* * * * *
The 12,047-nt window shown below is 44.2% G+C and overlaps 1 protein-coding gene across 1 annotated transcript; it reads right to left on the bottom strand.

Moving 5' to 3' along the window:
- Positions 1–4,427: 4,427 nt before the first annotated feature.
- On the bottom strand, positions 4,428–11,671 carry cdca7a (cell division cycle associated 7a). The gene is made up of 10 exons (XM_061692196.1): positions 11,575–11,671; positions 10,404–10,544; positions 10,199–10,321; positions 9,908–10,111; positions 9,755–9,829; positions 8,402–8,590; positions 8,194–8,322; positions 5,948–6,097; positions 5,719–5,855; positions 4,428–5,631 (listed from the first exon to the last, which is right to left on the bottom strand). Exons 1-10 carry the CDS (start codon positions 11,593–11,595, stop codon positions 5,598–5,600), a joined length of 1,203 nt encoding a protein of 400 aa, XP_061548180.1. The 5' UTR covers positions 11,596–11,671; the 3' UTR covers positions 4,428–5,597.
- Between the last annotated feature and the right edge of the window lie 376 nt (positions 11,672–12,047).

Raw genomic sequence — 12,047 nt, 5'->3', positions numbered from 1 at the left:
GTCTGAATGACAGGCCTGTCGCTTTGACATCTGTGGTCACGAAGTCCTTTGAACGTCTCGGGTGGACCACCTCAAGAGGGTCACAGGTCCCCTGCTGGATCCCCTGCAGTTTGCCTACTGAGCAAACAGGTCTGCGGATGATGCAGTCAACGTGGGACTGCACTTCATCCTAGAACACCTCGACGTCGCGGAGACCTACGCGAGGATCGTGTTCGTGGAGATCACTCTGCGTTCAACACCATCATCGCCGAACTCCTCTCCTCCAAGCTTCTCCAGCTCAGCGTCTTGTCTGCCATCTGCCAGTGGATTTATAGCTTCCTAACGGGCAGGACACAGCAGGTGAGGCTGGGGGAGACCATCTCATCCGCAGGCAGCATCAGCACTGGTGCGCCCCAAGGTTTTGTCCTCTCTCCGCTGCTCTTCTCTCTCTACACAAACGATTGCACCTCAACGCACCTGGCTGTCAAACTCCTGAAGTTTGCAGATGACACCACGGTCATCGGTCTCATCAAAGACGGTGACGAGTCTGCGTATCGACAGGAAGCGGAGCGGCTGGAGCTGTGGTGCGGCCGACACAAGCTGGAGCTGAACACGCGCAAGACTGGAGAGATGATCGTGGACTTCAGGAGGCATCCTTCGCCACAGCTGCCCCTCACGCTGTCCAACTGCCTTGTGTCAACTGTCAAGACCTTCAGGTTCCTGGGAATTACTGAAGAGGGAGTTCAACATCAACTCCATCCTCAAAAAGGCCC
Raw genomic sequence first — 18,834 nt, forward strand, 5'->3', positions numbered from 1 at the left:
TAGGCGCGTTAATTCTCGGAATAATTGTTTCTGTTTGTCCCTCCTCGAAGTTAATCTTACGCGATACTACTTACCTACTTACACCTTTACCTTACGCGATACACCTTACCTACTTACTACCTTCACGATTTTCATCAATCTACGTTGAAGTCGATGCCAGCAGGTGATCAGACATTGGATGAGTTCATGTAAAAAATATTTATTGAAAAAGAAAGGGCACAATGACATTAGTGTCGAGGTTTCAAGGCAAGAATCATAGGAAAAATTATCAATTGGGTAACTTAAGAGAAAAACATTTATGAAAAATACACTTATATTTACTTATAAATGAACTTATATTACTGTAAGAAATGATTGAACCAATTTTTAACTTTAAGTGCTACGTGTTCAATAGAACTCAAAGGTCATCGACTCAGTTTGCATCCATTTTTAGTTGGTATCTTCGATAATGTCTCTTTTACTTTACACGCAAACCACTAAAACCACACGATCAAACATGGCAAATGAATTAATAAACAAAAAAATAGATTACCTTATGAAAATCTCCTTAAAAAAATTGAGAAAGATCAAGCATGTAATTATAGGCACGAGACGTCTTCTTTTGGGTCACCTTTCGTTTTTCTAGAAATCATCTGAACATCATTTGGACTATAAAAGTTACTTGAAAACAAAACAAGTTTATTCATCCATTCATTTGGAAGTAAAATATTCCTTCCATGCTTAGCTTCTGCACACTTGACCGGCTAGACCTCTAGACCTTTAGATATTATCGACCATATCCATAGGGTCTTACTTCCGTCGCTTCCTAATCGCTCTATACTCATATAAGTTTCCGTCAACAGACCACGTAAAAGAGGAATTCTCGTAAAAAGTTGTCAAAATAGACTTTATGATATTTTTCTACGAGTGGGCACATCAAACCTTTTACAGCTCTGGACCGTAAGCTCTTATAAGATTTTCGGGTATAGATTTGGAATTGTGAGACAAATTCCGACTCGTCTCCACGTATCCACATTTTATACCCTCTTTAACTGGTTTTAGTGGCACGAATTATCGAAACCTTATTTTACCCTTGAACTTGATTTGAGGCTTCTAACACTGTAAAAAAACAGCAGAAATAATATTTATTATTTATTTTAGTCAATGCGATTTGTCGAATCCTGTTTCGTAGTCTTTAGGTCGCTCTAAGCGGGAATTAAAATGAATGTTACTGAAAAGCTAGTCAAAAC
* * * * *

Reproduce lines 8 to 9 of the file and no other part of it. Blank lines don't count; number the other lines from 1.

Raw genomic sequence first — 18,834 nt, forward strand, 5'->3', positions numbered from 1 at the left:
TAGGCGCGTTAATTCTCGGAATAATTGTTTCTGTTTGTCCCTCCTCGAAGTTAATCTTACGCGATACTACTTACCTACTTACACCTTTACCTTACGCGATACACCTTACCTACTTACTACCTTCACGATTTTCATCAATCTACGTTGAAGTCGATGCCAGCAGGTGATCAGACATTGGATGAGTTCATGTAAAAAATATTTATTGAAAAAGAAAGGGCACAATGACATTAGTGTCGAGGTTTCAAGGCAAGAATCATAGGAAAAATTATCAATTGGGTAACTTAAGAGAAAAACATTTATGAAAAATACACTTATATTTACTTATAAATGAACTTATATTACTGTAAGAAATGATTGAACCAATTTTTAACTTTAAGTGCTACGTGTTCAATAGAACTCAAAGGTCATCGACTCAGTTTGCATCCATTTTTAGTTGGTATCTTCGATAATGTCTCTTTTACTTTACACGCAAACCACTAAAACCACACGATCAAACATGGCAAATGAATTAATAAACAAAAAAATAGATTACCTTATGAAAATCTCCTTAAAAAAATTGAGAAAGATCAAGCATGTAATTATAGGCACGAGACGTCTTCTTTTGGGTCACCTTTCGTTTTTCTAGAAATCATCTGAACATCATTTGGACTATAAAAGTTACTTGAAAACAAAACAAGTTTATTCATCCATTCATTTGGAAGTAAAATATTCCTTCCATGCTTAGCTTCTGCACACTTGACCGGCTAGACCTCTAGACCTTTAGATATTATCGACCATATCCATAGGGTCTTACTTCCGTCGCTTCCTAATCGCTCTATACTCATATAAGTTTCCGTCAACAGACCACGTAAAAGAGGAATTCTCGTAAAAAGTTGTCAAAATAGACTTTATGATATTTTTCTACGAGTGGGCACATCAAACCTTTTACAGCTCTGGACCGTAAGCTCTTATAAGATTTTCGGGTATAGATTTGGAATTGTGAGACAAATTCCGACTCGTCTCCACGTATCCACATTTTATACCCTCTTTAACTGGTTTTAGTGGCACGAATTATCGAAACCTTATTTTACCCTTGAACTTGATTTGAGGCTTCTAACACTGTAAAAAAACAGCAGAAATAATATTTATTATTTATTTTAGTCAATGCGATTTGTCGAATCCTGTTTCGTAGTCTTTAGGTCGCTCTAAGCGGGAATTAAAATGAATGTTACTGAAAAGCTAGTCAAAAC